Histone methylations are tightly regulated by a balance between methyltransferases and demethylases that mediate the addition and removal of these modifications. Importantly, dysregulation of histone methylation is implicated in pathogenesis of cancers, including multiple myeloma (MM). For example, the t(4;14) (p16;q32) is present in 15 - 20% of MM patients and results in overexpression of WHSC1, a histone H3 lysine 36 (H3K36) methyltransferase. On the other hand, approximately 10% of MM patients without the t(4;14) have inactivating mutations in KDM6A, a H3K27 demethylase.
KDM3A is a Jumonji C-domain-containing histone demethylase which catalyzes removal of H3K9 mono- and dimethylation (H3K9me1 and H3K9me2). KDM3A is implicated in pathogenesis of different types of cancers. Here we investigated the biological impact of KDM3A in MM.
KDM3A expression was significantly elevated in MM patient samples compared to normal plasma cells in publicly available dataset (GSE5900, GSE6691). To evaluate the functional role of KDM3A, shRNAs targeting KDM3A were transduced into MM cell lines: knockdown of KDM3A significantly inhibited MM cell growth (RPMI8226, MM.1S, U266, H929) in vitro and in xenograft model (MM.1S). Apo2.7 staining showed that apoptotic cells were significantly increased after knockdown of KDM3A.
We next examined gene expression profiles after knockdown of KDM3A in RPMI8226 cells. With a cutoff of > 1.5-fold downregulation, a total of 305 probe sets were downregulated in KDM3A-knockdown cells relative to control cells. Among putative KDM3A targets, a gene of particular interest is KLF2 which plays a key role in maintenance of B cell and plasma cell phenotype, and function. Another intriguing gene is IRF4, given its known crucial role in MM cell survival. We confirmed that expression of KLF2 and IRF4 was downregulated after knockdown of KDM3A by quantitative realtime PCR and immunoblots in RPMI82226, MM.1S, and U266 cells. KDM3A binding to KLF2 and IRF4 core promoters was demonstrated by chromatin immunoprecipitation (ChIP) assay in RPMI8226 cells. Moreover, knockdown of KDM3A increased H3K9me1 and me2 levels at both promoter regions, indicating that KDM3A directly regulates KLF2 and IRF4 expression by removing H3K9 methylation marks at their promoters in MM cells.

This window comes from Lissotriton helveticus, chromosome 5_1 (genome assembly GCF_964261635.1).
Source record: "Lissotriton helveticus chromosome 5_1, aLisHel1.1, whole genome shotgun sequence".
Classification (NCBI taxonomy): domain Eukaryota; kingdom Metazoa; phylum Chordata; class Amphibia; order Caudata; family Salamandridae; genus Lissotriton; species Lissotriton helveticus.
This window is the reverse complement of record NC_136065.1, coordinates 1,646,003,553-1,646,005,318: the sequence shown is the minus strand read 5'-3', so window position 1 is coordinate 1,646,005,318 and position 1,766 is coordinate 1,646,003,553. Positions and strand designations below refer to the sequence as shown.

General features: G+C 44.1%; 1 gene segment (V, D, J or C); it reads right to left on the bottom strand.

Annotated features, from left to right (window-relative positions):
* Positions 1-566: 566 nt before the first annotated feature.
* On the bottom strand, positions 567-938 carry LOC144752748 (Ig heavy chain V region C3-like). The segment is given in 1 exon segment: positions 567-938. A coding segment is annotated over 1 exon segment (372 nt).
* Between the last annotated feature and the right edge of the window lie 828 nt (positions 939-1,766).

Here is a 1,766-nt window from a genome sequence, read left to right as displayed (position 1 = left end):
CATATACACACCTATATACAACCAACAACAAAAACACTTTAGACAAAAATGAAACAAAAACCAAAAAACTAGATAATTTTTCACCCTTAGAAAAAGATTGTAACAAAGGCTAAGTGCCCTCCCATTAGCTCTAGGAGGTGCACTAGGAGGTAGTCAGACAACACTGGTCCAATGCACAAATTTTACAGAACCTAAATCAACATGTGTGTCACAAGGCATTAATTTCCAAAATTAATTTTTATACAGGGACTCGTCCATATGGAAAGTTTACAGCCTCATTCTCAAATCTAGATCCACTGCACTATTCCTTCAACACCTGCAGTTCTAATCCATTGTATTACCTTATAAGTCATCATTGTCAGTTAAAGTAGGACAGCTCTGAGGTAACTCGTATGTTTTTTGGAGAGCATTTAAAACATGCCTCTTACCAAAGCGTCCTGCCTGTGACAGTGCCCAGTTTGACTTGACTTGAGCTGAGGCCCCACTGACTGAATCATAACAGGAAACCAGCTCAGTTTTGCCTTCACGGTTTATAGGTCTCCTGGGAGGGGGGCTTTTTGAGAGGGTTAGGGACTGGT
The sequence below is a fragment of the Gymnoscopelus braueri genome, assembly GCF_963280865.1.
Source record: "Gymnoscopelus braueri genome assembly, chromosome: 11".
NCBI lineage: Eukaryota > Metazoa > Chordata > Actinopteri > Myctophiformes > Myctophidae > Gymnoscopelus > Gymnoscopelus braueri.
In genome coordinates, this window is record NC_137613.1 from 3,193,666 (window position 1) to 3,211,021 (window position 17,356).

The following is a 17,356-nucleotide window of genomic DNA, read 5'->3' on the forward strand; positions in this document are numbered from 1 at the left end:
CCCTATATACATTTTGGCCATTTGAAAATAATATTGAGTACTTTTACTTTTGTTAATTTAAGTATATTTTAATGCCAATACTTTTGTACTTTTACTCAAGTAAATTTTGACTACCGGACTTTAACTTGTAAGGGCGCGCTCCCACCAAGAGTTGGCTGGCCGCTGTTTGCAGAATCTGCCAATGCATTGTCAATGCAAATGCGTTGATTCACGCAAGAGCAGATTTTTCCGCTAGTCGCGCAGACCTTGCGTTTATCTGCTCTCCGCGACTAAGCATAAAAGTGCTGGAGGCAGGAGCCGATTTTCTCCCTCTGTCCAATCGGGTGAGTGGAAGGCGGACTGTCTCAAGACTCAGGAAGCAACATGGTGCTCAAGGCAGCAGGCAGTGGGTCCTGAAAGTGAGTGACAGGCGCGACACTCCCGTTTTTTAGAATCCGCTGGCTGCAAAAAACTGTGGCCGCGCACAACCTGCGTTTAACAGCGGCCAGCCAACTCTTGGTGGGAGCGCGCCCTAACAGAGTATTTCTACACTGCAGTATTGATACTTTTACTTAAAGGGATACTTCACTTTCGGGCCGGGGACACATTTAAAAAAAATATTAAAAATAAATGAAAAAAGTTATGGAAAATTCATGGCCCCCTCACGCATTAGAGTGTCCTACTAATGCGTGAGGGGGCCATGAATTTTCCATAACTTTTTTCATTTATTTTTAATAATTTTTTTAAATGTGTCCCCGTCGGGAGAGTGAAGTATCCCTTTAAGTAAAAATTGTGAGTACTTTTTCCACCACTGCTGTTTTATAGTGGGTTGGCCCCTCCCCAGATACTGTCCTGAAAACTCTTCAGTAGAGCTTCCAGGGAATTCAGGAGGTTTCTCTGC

shRNAs targeting KLF2 were next transduced into MM cell lines: silencing of KLF2 significantly reduced cell growth of MM cell lines, associated with decreased IRF4. Promoter reporter assays using human IRF4 promoter showed that KLF2 significantly increased luciferase expression in a dose-dependent manner. Moreover, ChIP assay showed that KLF2 bound to IRF4 promoter in RPMI8226 cells. Since transcription factors could form an autoregulatory feedback loop, we hypothesized that IRF4 might regulate KLF2 expression. As expected, knockdown of IRF4 downregulated KLF2 expression at both the mRNA and protein levels in 3 MM cell lines. In addition, ChIP assays demonstrated that IRF4 bound to KLF2 second intron that contains tandem IRF4 motifs in RPMI8226 cells. Collectively, these results suggest that KLF2 activates IRF4 expression and vice versa, forming an autoregulatory loop in MM cells.
KLF2 has been reported to control homing of plasma cells to the bone marrow; we therefore hypothesized that KDM3A-KLF2-IRF4 axis might regulate adhesion and homing of MM cells to the bone marrow. Importantly, knockdown of KDM3A, KLF2, or IRF4 decreased adhesion of 3 MM cell lines to bone marrow stromal cells. Furthermore, bone marrow homing of MM.1S cells was significantly reduced after knockdown of KDM3A, KLF2, or IRF4 in a murine xenograft MM model, indicating that KDM3A-KLF2-IRF4 axis regulates, at least in part, MM cell adhesion and homing to the bone marrow.
In conclusion, our study demonstrated that KDM3A is a crucial epigenetic regulator of MM cell survival, and that inhibition of KDM3A represents a novel therapeutic strategy in MM.
Raje:Amgen: Consultancy; Takeda: Consultancy; Novartis: Consultancy; Celgene Corporation: Consultancy; BMS: Consultancy; Acetylon: Research Funding; Eli Lilly: Research Funding; Onyx: Consultancy; AstraZeneca: Research Funding; Millenium: Consultancy. Richardson:Gentium S.p.A.: Membership on an entity's Board of Directors or advisory committees, Research Funding; Millennium Takeda: Membership on an entity's Board of Directors or advisory committees; Jazz Pharmaceuticals: Membership on an entity's Board of Directors or advisory committees, Research Funding; Novartis: Membership on an entity's Board of Directors or advisory committees; Celgene Corporation: Membership on an entity's Board of Directors or advisory committees. Harigae:Chugai Pharmaceutical Co., Ltd.: Research Funding. Anderson:Oncopep: Equity Ownership; Gilead: Consultancy; BMS: Consultancy; Millennium: Consultancy; Celgene: Consultancy; Acetylon: Equity Ownership.
Asterisk with author names denotes non-ASH members.